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Message from the Chief Representative

Photo©JICA/Shinichi Kuno

I arrived in Dar es Salaam on March 16, 2015, to take up my new assignment as the Chief Representative of JICA Tanzania Office, succeeding my predecessor Mr. Yasunori Onishi.

Before coming to Tanzania, I have been assigned to JICA Vietnam Office twice. The first assignment was between 1995 and 1998. This was the period when foreign assistance to Vietnam had just resumed. Many of the donors including Japan were focused on reconstruction of the infrastructure which had been severely damaged by the Vietnam War.

My second term of assignment in Vietnam was from 2009 to 2013. This time the economy was flourishing with a strong inflow of foreign direct investment and the status of a middle income country was just around the corner.

On arrival in Dar es Salaam, I was amazed by the abundant goods and commodities evident everywhere not only in small shops but also in supermarkets. South African and Kenyan conglomerates had invested in the country and were vigorously doing business alongside their Tanzanian counterparts. I was also surprised that prices of some goods in those supermarkets were higher than those in Japan. Intuition told me that despite the bustling economy, Tanzania still faces many challenges.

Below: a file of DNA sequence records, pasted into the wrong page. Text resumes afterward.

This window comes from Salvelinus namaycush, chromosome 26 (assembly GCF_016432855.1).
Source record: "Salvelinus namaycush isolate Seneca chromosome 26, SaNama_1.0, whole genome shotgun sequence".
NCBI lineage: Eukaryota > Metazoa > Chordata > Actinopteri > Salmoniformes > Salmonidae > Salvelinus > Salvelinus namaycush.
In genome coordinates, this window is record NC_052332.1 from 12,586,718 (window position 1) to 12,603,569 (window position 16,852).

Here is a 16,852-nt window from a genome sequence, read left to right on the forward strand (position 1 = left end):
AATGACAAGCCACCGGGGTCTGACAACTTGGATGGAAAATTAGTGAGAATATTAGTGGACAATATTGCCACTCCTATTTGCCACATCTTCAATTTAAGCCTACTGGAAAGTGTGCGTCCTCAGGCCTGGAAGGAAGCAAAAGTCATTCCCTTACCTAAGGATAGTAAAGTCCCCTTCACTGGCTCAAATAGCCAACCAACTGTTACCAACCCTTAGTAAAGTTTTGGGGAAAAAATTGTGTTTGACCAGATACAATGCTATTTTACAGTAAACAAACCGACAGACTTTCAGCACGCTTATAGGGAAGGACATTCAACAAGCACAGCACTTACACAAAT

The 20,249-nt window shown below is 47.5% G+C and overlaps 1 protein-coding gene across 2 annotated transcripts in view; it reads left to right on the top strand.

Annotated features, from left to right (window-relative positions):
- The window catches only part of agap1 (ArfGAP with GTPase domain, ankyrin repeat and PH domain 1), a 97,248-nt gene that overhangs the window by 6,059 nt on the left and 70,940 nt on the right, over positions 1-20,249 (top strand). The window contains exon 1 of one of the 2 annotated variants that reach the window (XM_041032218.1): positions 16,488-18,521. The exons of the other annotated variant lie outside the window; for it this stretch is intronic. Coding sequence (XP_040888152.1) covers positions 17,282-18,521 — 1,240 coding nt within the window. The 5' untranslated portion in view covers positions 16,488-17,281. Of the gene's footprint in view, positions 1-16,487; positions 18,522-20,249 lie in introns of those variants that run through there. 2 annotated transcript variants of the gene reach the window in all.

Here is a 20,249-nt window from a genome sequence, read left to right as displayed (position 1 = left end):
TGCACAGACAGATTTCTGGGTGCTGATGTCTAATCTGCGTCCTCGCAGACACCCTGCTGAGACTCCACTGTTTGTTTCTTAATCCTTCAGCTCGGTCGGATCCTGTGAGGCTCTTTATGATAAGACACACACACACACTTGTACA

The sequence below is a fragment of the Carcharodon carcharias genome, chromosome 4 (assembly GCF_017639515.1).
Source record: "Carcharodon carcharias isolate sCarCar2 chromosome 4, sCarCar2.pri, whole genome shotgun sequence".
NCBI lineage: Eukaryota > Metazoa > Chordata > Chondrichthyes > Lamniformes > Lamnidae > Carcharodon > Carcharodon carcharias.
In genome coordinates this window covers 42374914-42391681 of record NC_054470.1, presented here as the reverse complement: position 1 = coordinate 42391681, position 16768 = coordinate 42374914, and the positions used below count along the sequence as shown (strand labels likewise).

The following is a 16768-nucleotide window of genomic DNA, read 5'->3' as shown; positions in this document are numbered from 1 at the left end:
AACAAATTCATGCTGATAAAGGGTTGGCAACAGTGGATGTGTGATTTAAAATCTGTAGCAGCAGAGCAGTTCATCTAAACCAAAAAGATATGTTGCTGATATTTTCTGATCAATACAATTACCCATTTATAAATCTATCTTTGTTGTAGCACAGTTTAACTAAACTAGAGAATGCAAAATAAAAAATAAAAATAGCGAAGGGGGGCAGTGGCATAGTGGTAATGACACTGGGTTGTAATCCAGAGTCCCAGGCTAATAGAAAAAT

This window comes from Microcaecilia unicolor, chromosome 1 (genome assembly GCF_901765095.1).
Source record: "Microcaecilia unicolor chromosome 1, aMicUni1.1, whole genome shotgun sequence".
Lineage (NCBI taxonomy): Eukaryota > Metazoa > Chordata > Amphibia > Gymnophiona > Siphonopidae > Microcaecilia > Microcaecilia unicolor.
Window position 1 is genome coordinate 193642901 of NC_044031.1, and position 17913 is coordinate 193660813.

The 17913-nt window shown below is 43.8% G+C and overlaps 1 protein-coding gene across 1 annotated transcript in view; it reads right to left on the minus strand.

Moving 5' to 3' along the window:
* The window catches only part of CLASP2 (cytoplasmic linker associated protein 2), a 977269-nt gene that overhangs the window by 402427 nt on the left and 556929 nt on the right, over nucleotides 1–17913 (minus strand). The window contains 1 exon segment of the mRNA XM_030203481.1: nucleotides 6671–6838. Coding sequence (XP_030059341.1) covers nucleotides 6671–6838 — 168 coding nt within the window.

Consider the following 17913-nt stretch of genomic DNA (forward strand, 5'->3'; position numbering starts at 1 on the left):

Tanzania has grown about 7% annually since 2000 while keeping its inflation to a single digit. The population of Tanzania currently stands at about 45 million, with an annual increase of 2.7%. Assuming that this population will have adequate purchasing power in the future, Tanzania will soon become an attractive market not to be missed. Moreover Tanzania is among those African countries which are relatively safe and politically stable. In this context, I strongly encourage Japanese companies in search of investment opportunities to come forward. There is no time to be lost.

On the other hand, Tanzania is a large country, 2.5 times the size of Japan and only 50% of the roads are paved. The supply of power can hardly cover its demand and health care service delivery has a lot that can be done better.

Based on the foregoing, what can JICA do for Tanzania and for Africa and for Japan? Although this is my first assignment to Tanzania and to the African continent, I will do my best to find solutions to these questions, utilizing my knowledge and experience I gained in Vietnam effectively.

April 27, 2015
Toshio Nagase
Chief Representative
JICA Tanzania Office

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